Now what does an image of a clock tower and some orange umbrellas have to do with the upcoming Europolitian Conference 2019 in Zurich, from 4th to 5th May? #Europolitian19SCBWI
Well, it's a shot from the test run of one of the pre-conference activities on offer at the conference. Sounds interesting? Mysterious? It could even be the inspiration for your next creative piece.
So if you have not signed up for the conference and are still thinking about it, stop thinking and go sign up here!
Registration closes 20 April 2019, 12 AM, Swiss Time. We have just a handful of places left.
See you at the conference!
The New York Winter Conference in February 2019 was fab! It had a different format from previous years with intensive breakout sessions over two days. Our very own RA, Elisabeth Norton, was there, right in the thick of it.
Here she gives us some keywords which stuck with her throughout the conference:
That was just a very tiny bit of what Elisabeth came away with from the New York Conference. Do you feel like you have missed out? You could not get to New York?
Well, fear not!
If you need inspiration, are looking to improve your craft, or want to connect with fellow creatives, come to the Europolitian Conference in May in Switzerland!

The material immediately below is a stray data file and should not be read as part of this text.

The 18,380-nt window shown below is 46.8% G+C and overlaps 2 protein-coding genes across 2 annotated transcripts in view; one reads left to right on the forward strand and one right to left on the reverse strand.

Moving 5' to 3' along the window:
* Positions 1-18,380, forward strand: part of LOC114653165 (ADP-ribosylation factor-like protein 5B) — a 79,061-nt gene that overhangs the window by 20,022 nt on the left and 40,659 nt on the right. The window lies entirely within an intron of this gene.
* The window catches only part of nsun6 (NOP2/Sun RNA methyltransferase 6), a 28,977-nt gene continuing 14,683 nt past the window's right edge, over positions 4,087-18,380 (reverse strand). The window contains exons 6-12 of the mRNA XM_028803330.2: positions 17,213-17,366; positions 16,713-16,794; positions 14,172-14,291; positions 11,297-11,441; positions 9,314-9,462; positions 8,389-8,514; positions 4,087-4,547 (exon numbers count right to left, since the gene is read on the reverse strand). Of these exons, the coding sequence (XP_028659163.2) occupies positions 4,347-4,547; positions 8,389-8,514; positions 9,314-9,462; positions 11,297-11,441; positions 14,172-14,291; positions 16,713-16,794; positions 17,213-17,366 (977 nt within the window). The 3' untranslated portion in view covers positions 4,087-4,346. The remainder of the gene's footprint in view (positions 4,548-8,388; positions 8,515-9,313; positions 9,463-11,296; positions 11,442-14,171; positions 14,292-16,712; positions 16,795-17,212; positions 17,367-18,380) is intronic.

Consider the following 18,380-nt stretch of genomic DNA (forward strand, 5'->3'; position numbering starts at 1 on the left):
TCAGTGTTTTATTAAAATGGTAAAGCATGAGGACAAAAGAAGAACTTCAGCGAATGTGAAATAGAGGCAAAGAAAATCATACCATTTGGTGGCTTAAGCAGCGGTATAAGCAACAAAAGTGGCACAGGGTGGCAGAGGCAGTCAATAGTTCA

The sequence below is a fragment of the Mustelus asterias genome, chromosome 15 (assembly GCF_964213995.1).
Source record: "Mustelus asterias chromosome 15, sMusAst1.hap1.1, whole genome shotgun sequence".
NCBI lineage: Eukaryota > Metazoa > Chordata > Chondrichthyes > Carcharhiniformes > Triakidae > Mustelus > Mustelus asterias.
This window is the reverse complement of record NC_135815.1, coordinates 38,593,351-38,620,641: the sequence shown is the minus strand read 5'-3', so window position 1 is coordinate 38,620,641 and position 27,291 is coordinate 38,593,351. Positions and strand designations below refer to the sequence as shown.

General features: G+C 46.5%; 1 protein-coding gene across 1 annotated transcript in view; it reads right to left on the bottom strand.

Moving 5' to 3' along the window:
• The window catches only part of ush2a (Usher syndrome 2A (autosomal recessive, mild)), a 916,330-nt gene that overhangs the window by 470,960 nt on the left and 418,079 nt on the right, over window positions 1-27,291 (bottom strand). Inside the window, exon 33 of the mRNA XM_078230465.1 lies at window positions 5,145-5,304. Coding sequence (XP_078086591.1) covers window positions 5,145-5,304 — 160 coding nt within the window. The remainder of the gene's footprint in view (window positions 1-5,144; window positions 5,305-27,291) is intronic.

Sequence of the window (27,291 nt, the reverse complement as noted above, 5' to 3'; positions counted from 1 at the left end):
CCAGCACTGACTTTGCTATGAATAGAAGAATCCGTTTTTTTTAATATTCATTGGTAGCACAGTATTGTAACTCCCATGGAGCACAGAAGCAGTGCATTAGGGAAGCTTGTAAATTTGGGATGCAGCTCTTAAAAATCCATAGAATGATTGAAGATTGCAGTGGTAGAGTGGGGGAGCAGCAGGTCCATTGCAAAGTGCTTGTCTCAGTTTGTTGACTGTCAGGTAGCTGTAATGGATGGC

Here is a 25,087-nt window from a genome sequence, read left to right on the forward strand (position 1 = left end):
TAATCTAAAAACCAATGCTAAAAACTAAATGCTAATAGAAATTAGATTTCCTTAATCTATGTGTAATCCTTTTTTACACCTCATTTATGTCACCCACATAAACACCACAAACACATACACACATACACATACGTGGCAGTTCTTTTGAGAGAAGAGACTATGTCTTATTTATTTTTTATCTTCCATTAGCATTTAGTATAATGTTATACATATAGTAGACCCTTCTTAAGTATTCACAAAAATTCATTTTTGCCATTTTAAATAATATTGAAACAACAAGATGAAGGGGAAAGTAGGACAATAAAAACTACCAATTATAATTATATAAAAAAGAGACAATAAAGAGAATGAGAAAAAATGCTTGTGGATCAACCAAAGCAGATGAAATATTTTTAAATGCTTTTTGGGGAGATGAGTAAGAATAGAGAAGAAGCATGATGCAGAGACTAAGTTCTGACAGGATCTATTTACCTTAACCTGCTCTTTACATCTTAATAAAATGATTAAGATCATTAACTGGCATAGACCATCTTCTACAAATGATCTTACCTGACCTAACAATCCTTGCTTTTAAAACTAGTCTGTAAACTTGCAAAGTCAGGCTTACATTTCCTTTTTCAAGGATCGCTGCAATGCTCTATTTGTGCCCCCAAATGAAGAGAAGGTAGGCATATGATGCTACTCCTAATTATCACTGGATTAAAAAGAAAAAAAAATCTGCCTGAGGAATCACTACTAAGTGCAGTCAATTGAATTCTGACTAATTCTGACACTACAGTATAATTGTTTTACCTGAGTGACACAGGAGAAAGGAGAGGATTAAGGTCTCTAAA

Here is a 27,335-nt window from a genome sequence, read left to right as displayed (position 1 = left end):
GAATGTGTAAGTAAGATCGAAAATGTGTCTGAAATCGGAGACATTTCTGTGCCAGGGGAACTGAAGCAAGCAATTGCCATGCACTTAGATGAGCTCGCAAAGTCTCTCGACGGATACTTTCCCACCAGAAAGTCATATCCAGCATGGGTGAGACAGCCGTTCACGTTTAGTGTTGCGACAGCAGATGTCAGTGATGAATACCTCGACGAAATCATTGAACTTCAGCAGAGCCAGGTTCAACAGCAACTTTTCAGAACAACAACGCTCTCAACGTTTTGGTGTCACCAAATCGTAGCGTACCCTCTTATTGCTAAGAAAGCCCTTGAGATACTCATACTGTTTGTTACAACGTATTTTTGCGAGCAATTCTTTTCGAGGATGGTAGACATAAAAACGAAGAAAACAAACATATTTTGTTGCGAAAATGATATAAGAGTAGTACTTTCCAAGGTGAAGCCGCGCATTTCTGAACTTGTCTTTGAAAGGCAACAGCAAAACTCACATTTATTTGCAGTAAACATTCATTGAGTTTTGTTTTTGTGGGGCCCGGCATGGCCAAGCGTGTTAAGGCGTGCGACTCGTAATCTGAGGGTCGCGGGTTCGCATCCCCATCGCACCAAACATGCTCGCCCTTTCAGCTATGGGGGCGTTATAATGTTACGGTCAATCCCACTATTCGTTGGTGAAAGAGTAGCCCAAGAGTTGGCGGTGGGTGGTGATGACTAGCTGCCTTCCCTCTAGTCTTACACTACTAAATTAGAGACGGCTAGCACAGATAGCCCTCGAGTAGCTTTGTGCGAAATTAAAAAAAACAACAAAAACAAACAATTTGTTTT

Registrations are still open for a short time.
See you there!
Here is our second post in this series of interviews with our published members. Please give a very warm welcome to Helle S. Norup.
Helle Norup's debut novel, a middle grade fantasy story, was published in October 2018! Congratulations! Here she is to tell us more about it.
Tell us about your new book.
THE MISSING BARBEGAZI is the story of an eleven-year-old ski-racing girl, Tessa, who gets embroiled in an adventure to save one of the last barbegazi, all while the health of her grandmother deteriorates. It’s also the story of Gawion, a 154-year-old barbegazi teenager, who must overcome his fear of humans to help Tessa rescue his sister. It’s a book about trust, friendship, the power of hope and the magical bonds of family.
What inspired you when working on this project?
When I had the idea for the book, my two sons were on a ski racing team, and we spent every winter weekend on skis. I love snow and have always been fascinated by mountains, perhaps because I grew up by the sea in a flat country. My admiration for the ski club kids, who show up for training in sub-zero temperatures and band together despite internal competition, was my starting point for the story about Tessa and her struggles to win a ski race. It was supposed to be a story set entirely in the real world without any magic or mythical creatures. But I had not written more than one chapter before Tessa met a strange furry elf in the snow. After some research, I discovered that the creature Tessa had encountered was a barbegazi.
Tell us about the creative process for this book.
The initial idea for the book came to me while skiing, a couple of years before I began writing the story. At the time, I was rewriting (for the nth time) an MG fantasy novel set in the afterlife, so I wrote my thoughts on the skiing story in my notebook and later copied them into my ideas collection—a Scrivener file with notes about potential future projects—and then I forgot all about it.